Tchaikovsky’s ‘The Nutcracker’ dances into Kennedy Center for Thanksgiving weekend

WTOP's Jason Fraley previews 'The Nutcracker' at Kennedy Center (Part 1)

Are you looking for something festive to do with the family this Thanksgiving weekend?

Take them to “The Nutcracker” at the Kennedy Center this Wednesday through Sunday.

“You think Christmas, holidays, ‘Nutcracker,’ they kind of connect without a new sentence being formed, right?” Kansas City Ballet Artistic Director Devon Carney told WTOP. “On top of that, to have it at the Kennedy Center, our nation’s theater, it’s just a spectacular way to usher in the holidays and I can’t dream of a better way to do that.”

Set on Christmas Eve in 1882, Clara’s family hosts a holiday party in their Georgetown mansion. When her mysterious godfather Drosselmeier presents Clara with a nutcracker, she’s suddenly plunged into a magical world of the Rat King and Sugar Plum Fairy.

“Nutcracker’ is a great chance to see the holiday through a childlike heart and childlike eyes,” Carney said. “It’s the story of Clara and her adventure into the Land of the Sweets.”

Not only is the story timeless, the music is iconic. It remains one of just three ballets written by Tchaikovsky, but all three are masterpieces: “Swan Lake” (1876), “Sleeping Beauty” (1889) and “The Nutcracker” (1892). This weekend, the score will be performed by the Kennedy Center Opera House Orchestra under the direction of Ramona Pansegrau.

“That very famous what we call ‘The March’ in the first act,” Carney said. “Of course there’s the famous Russian Dance in Act Two, which is one of many divertissements that are performed. … Of course there’s the Sugar Plum Fairy Dance. These are just classic tunes, which are played everywhere during the holidays. It is quite a gorgeous score.”

Carney himself choreographs the dance numbers, including the Grand Pas de Deux.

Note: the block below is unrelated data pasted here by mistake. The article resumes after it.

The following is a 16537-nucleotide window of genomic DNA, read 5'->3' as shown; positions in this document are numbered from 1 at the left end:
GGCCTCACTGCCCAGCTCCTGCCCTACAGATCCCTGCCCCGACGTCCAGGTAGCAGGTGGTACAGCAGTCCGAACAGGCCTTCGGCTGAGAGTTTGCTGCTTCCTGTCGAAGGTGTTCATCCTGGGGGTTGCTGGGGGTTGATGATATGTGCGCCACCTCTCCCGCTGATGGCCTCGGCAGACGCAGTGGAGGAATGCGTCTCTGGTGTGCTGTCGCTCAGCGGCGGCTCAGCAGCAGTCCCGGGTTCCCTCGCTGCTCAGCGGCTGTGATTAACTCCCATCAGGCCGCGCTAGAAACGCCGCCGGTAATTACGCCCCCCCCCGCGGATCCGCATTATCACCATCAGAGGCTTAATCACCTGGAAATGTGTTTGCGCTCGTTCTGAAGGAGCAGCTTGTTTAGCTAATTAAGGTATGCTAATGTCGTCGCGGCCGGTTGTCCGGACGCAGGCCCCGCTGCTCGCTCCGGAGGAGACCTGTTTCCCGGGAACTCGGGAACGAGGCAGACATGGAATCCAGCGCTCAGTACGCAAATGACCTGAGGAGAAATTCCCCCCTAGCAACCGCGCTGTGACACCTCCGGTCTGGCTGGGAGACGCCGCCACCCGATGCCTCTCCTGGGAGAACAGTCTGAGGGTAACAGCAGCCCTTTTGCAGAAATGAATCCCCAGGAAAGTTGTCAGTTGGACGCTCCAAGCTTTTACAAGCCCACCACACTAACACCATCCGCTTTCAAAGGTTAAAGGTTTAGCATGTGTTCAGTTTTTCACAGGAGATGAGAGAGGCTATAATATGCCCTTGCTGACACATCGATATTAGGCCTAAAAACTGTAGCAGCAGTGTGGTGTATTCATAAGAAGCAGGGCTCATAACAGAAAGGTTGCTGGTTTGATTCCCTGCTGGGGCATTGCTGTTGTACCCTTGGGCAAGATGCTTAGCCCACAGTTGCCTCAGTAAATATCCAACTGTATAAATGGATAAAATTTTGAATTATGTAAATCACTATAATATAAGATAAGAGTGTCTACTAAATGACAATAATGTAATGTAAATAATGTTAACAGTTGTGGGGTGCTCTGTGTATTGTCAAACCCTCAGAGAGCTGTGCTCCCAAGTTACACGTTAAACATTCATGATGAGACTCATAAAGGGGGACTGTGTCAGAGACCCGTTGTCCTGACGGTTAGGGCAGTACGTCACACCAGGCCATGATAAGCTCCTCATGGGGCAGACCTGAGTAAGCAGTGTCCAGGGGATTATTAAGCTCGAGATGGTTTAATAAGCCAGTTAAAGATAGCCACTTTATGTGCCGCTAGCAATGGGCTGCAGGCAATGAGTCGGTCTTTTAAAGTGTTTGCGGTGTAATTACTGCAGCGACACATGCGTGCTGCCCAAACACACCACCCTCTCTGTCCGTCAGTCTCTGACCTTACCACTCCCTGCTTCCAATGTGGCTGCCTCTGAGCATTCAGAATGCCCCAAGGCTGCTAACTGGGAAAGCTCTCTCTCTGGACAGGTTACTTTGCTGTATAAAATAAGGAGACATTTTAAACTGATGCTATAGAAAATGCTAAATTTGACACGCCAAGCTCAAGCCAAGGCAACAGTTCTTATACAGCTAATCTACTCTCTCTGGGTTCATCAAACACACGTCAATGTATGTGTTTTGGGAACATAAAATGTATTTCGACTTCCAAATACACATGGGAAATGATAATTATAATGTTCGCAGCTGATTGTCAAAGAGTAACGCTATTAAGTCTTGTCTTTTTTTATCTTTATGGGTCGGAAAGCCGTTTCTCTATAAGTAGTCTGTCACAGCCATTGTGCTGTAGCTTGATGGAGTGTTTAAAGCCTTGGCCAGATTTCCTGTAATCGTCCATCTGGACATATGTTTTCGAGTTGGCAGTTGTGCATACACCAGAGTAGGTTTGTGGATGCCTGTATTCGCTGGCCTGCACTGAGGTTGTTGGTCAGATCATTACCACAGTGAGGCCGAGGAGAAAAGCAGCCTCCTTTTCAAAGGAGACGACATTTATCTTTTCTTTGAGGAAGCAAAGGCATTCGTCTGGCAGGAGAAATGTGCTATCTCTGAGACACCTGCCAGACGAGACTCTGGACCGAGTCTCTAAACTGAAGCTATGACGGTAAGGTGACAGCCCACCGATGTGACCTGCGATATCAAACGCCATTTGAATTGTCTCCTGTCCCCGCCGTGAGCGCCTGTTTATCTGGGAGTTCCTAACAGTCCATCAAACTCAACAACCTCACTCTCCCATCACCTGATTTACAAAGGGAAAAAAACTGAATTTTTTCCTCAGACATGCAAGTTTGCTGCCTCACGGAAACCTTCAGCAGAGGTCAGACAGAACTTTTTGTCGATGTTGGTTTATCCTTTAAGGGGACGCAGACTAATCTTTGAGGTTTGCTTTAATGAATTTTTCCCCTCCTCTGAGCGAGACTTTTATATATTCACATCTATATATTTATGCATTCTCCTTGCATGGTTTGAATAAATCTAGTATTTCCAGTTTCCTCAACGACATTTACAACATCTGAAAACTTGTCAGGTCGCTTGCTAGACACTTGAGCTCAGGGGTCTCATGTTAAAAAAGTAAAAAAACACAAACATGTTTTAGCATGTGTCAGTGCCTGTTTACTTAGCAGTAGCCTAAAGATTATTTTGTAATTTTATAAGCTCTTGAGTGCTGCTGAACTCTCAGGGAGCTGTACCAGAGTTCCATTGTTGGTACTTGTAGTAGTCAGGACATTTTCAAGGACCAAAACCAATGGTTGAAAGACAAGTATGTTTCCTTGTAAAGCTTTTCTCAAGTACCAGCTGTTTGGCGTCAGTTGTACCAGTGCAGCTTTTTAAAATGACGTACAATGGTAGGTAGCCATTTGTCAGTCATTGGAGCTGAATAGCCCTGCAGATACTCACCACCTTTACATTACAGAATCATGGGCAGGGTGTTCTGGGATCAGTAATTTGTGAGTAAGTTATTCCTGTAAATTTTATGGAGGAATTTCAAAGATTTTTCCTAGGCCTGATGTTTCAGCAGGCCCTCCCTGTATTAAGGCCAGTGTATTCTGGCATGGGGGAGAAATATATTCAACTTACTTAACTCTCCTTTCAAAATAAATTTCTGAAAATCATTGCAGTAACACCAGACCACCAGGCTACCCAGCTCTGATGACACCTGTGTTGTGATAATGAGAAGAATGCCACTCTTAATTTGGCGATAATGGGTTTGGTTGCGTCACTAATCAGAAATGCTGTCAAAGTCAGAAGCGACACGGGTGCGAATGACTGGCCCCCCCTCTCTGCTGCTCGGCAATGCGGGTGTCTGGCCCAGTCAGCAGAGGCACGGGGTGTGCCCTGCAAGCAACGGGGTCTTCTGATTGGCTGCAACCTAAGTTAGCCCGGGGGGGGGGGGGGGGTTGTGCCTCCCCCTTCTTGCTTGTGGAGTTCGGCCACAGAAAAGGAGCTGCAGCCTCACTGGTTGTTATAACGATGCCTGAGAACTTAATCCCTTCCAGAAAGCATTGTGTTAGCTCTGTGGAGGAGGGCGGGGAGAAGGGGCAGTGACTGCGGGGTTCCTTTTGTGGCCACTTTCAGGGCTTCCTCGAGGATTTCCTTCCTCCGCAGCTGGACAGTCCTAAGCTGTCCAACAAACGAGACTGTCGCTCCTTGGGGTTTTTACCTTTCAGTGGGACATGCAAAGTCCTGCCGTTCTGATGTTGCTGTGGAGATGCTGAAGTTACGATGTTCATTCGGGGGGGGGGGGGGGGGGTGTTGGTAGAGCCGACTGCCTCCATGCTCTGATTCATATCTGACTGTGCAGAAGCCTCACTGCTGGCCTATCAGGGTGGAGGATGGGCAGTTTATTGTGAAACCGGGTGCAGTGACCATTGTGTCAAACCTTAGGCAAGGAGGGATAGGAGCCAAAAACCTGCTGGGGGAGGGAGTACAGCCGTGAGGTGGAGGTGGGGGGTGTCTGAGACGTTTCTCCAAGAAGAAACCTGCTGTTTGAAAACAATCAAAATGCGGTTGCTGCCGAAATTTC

“I’m very happy with the choreography and the way that it has come to life,” Carney said. “Choreographically, I was very conscious of the wide variety of ages that come to see our production of ‘The Nutcracker.’ It was very important for me to be able to connect with a child that’s 3, 4, 6 years old, as well as a young couple, as well as grandparents.”

It’s all set against beautiful visuals thanks to costume designer Holly Hynes, set designer Alain Vaës and lighting designer Trad A. Burns. The production cost over $2 million.

“There’s the party scene, a classic Victorian parlor with a big grandfather clock in one corner, this beautiful Christmas tree decorated in another corner and big bay windows in the back,” Carney said. “There’s the battle scene where the Christmas tree grows! We have a Christmas tree that grows to two stories tall, 28 feet tall, right before your eyes.”

Find more ticket information here.

WTOP's Jason Fraley previews 'The Nutcracker' at Kennedy Center (Part 2)

Listen to our full conversation here.

Jason Fraley

Hailed by The Washington Post for “his savantlike ability to name every Best Picture winner in history," Jason Fraley began at WTOP as Morning Drive Writer in 2008, film critic in 2011 and Entertainment Editor in 2014, providing daily arts coverage on-air and online.

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